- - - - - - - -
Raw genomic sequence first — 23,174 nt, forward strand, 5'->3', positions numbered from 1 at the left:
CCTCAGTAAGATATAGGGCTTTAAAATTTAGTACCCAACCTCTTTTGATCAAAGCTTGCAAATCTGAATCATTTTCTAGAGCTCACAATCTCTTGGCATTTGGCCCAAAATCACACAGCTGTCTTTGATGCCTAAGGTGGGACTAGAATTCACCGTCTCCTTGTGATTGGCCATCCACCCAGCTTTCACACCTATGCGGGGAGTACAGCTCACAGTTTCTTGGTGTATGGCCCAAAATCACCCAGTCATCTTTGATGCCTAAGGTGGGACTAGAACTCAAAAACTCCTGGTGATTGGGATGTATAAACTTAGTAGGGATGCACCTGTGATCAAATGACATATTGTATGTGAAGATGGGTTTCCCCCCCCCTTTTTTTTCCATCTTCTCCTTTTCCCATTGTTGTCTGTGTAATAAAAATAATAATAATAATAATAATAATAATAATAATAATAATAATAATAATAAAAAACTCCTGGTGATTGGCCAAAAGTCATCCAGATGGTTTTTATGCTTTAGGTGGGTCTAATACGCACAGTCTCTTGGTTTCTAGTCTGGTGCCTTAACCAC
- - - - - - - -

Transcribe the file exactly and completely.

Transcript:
Raw genomic sequence first — 23,174 nt, forward strand, 5'->3', positions numbered from 1 at the left:
CCTCAGTAAGATATAGGGCTTTAAAATTTAGTACCCAACCTCTTTTGATCAAAGCTTGCAAATCTGAATCATTTTCTAGAGCTCACAATCTCTTGGCATTTGGCCCAAAATCACACAGCTGTCTTTGATGCCTAAGGTGGGACTAGAATTCACCGTCTCCTTGTGATTGGCCATCCACCCAGCTTTCACACCTATGCGGGGAGTACAGCTCACAGTTTCTTGGTGTATGGCCCAAAATCACCCAGTCATCTTTGATGCCTAAGGTGGGACTAGAACTCAAAAACTCCTGGTGATTGGGATGTATAAACTTAGTAGGGATGCACCTGTGATCAAATGACATATTGTATGTGAAGATGGGTTTCCCCCCCCCTTTTTTTTCCATCTTCTCCTTTTCCCATTGTTGTCTGTGTAATAAAAATAATAATAATAATAATAATAATAATAATAATAATAATAATAATAATAAAAAACTCCTGGTGATTGGCCAAAAGTCATCCAGATGGTTTTTATGCTTTAGGTGGGTCTAATACGCACAGTCTCTTGGTTTCTAGTCTGGTGCCTTAACCAC